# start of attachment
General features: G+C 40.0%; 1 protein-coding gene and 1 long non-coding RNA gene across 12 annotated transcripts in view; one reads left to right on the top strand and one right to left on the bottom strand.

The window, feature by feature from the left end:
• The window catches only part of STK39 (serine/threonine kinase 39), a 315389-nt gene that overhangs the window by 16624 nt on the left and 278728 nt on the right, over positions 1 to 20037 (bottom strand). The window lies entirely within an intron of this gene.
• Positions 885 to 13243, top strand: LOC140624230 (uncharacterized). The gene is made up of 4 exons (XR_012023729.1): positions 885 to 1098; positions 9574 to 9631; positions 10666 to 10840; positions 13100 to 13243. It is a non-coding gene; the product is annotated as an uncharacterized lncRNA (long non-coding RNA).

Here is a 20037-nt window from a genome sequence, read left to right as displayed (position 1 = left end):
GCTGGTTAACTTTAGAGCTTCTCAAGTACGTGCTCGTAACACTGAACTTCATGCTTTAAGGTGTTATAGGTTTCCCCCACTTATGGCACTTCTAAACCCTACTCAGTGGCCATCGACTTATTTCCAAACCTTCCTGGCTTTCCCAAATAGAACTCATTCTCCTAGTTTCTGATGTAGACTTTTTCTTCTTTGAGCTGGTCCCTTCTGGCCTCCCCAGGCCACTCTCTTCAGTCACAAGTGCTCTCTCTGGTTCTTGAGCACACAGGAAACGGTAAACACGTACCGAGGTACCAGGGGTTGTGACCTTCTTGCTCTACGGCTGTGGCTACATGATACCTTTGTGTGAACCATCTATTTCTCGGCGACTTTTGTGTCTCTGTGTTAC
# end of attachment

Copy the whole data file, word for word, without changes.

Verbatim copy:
General features: G+C 40.0%; 1 protein-coding gene and 1 long non-coding RNA gene across 12 annotated transcripts in view; one reads left to right on the top strand and one right to left on the bottom strand.

The window, feature by feature from the left end:
• The window catches only part of STK39 (serine/threonine kinase 39), a 315389-nt gene that overhangs the window by 16624 nt on the left and 278728 nt on the right, over positions 1 to 20037 (bottom strand). The window lies entirely within an intron of this gene.
• Positions 885 to 13243, top strand: LOC140624230 (uncharacterized). The gene is made up of 4 exons (XR_012023729.1): positions 885 to 1098; positions 9574 to 9631; positions 10666 to 10840; positions 13100 to 13243. It is a non-coding gene; the product is annotated as an uncharacterized lncRNA (long non-coding RNA).

Here is a 20037-nt window from a genome sequence, read left to right as displayed (position 1 = left end):
GCTGGTTAACTTTAGAGCTTCTCAAGTACGTGCTCGTAACACTGAACTTCATGCTTTAAGGTGTTATAGGTTTCCCCCACTTATGGCACTTCTAAACCCTACTCAGTGGCCATCGACTTATTTCCAAACCTTCCTGGCTTTCCCAAATAGAACTCATTCTCCTAGTTTCTGATGTAGACTTTTTCTTCTTTGAGCTGGTCCCTTCTGGCCTCCCCAGGCCACTCTCTTCAGTCACAAGTGCTCTCTCTGGTTCTTGAGCACACAGGAAACGGTAAACACGTACCGAGGTACCAGGGGTTGTGACCTTCTTGCTCTACGGCTGTGGCTACATGATACCTTTGTGTGAACCATCTATTTCTCGGCGACTTTTGTGTCTCTGTGTTAC